Yes, we live in a meritocracy of sorts. Do we want to live there, or is there somewhere better? Because I read the economics blogs -- including the inevitable libertarian economics blogs one confronts nowadays -- I'm now finally realizing that the intersection of politics and economics is also the intersection where many of life's questions get posed. Add the morality portion, and it's game on!
The question of the value and nature of a meritocratic system is as good as any frame for understanding the basis of political stances. Whether you're a socialist, liberal, mongrel, conservative, or libertarian can be expressed or signaled, if you will, by how you view our society in terms of what one "deserves."
Libertarian: Stop asking for anything to be done for you. Good luck, dog!
Conservative: Don't expect me to use any of my resources for your opportunities. Tax is theft! Regulation is a disincentive! Pay for your own opportunities. If you don't have any, why are you looking at me? Blame God.
Mongrel: Life is life. I'm a moderate, so what are you talking about? Why should I care? I'm going to Burger King for a chicken sandwich. Meritocracy? Who you kidding? I have no hard-and-fast views, maybe that's it. Sure, we live in a meritocracy, I suppose. Have you asked Joe Lieberman?
Liberal: I look at outcomes. I believe in better outcomes, regardless of morality. That means I will help those that are "undeserving" because even improvements on the margins are better than having our shining city on the hill split between gated communities in the suburbs and gated front doors in the inner cities. Create opportunities in education, open access to healthcare, and use policy to create more opportunity.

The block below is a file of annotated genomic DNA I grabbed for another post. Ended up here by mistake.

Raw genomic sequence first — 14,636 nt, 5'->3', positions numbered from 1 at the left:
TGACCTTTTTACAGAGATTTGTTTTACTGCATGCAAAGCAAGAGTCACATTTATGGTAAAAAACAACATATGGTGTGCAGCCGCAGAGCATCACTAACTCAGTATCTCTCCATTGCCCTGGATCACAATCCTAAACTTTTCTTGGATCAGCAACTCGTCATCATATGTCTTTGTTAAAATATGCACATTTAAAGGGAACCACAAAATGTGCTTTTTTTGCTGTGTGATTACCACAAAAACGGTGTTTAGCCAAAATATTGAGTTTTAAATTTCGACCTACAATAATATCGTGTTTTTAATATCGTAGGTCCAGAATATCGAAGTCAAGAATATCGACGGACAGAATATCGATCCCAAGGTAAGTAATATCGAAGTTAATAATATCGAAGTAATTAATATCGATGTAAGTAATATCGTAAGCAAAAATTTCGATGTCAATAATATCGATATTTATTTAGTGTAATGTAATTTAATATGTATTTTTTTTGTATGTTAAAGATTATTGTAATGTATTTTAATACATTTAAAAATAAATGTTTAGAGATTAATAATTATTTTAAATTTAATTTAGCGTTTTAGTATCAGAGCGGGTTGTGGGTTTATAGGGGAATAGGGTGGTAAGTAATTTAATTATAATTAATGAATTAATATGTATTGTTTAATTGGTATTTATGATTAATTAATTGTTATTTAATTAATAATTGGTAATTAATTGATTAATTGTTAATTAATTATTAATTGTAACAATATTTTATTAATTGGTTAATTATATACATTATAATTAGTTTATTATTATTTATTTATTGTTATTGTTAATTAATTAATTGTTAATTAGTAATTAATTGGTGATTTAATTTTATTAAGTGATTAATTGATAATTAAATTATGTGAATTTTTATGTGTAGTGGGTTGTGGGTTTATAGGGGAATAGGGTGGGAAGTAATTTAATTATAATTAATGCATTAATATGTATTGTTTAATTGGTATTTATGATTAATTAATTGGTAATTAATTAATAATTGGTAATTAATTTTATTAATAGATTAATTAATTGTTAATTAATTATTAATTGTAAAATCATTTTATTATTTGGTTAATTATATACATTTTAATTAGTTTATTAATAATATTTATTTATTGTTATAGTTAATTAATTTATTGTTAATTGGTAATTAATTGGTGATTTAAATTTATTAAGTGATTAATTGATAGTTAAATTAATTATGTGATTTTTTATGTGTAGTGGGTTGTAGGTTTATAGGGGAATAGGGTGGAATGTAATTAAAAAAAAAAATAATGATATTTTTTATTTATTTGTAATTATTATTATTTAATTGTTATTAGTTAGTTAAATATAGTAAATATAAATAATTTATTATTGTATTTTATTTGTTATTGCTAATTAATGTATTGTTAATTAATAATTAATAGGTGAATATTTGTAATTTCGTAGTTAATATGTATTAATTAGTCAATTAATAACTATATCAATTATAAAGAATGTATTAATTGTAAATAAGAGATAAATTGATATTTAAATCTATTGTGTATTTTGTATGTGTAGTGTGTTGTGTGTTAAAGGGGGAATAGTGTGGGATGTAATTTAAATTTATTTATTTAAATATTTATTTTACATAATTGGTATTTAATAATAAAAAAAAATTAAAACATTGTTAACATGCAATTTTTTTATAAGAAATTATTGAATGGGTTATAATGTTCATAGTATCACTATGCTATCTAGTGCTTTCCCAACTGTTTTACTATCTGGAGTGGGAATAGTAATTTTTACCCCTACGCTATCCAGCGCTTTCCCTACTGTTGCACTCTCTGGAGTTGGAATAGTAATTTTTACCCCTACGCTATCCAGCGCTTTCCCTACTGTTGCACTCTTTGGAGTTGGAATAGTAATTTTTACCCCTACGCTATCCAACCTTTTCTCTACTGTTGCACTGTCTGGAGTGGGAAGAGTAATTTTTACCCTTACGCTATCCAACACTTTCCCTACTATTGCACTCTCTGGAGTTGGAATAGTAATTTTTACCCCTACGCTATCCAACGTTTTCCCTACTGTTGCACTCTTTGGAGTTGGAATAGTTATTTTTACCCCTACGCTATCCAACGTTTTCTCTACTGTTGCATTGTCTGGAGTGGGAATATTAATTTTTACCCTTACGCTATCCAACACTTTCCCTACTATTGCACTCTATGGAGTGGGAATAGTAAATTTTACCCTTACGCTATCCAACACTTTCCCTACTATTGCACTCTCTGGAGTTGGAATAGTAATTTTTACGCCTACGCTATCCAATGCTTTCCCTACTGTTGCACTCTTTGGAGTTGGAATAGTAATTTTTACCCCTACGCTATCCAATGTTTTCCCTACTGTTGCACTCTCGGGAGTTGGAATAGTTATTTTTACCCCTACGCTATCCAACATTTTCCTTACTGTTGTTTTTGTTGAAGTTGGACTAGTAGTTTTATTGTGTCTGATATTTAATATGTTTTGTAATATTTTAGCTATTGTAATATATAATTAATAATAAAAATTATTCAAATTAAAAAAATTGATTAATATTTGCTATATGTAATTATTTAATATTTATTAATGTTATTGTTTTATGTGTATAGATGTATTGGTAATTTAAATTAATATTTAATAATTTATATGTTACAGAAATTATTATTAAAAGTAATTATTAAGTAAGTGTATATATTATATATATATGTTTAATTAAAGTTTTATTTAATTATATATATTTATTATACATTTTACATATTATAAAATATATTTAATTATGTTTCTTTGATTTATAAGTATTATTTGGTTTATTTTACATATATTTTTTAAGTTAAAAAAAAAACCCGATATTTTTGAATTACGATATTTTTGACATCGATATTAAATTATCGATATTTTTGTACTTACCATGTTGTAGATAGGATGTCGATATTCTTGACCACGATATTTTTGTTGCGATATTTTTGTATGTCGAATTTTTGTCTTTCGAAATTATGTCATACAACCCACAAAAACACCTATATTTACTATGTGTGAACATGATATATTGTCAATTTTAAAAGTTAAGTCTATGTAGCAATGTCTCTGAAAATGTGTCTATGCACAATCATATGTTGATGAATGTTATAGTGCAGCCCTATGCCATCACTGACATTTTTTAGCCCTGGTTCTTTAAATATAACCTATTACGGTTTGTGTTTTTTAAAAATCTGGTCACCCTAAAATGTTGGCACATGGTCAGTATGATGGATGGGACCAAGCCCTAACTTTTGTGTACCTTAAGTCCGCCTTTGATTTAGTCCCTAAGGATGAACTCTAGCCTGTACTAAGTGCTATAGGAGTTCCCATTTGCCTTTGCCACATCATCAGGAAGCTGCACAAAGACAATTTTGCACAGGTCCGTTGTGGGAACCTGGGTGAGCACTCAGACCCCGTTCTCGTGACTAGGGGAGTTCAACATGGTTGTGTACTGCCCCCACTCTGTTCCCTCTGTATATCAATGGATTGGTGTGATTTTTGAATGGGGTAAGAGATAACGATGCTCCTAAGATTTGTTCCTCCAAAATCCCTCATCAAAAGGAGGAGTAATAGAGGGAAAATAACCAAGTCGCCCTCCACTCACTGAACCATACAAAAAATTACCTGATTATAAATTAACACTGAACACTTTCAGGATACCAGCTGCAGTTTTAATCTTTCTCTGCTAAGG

Socialist: Societies get to choose how they want to advance the culture in their milieux. and I choose to advance as diverse a population as I can. A strong safety net, even at the expense of the well-off, is a public good and, as such, should be supported for the benefit of the entire public. Oh, and while I was raised Christian, I actually noticed Christ's policy positions, which clearly state that man helps fellow man.
Anarchist (I almost forgot): The system, meritocracy or not, doesn't work, so I choose to blow stuff up.
As with any simplification, there are inconsistencies. A conservative would say they look at outcomes, too, it's just they prefer to spend money only on their own. Libertarians aren't much different, but they like to stress that freedom is the basis of choice and that government by its nature restricts choice. The difference might be that conservatives like government restricting choice, as long as it follows conservative principles.
The difference between liberals and socialists may also be a matter of degree. Liberals would want a college education to be affordable. A socialist would want it to be free.
Moderates (I prefer the term mongrel, if only because it actually feels more accurate, if provocative) have always struck me as people who have trouble making up their minds. They're the soft middle of our political decision-making apparatus and probably most responsible for the lack of true direction or consistency in our policy decisions and thus manage to cripple the effectiveness of government at a number of levels. Conservatives and libertarians don't truly exist in numbers that could dominate without the support of the undecided middle. That may be true of liberals, as well. When we're satisfied with the state of our lives, we can get sucked into the conservative point of view: I'm keeping mine, stay away. When we're dissatisfied, we're ready for the liberal viewpoint: Let's share resources to improve the lot of our whole society (maybe I'll get some).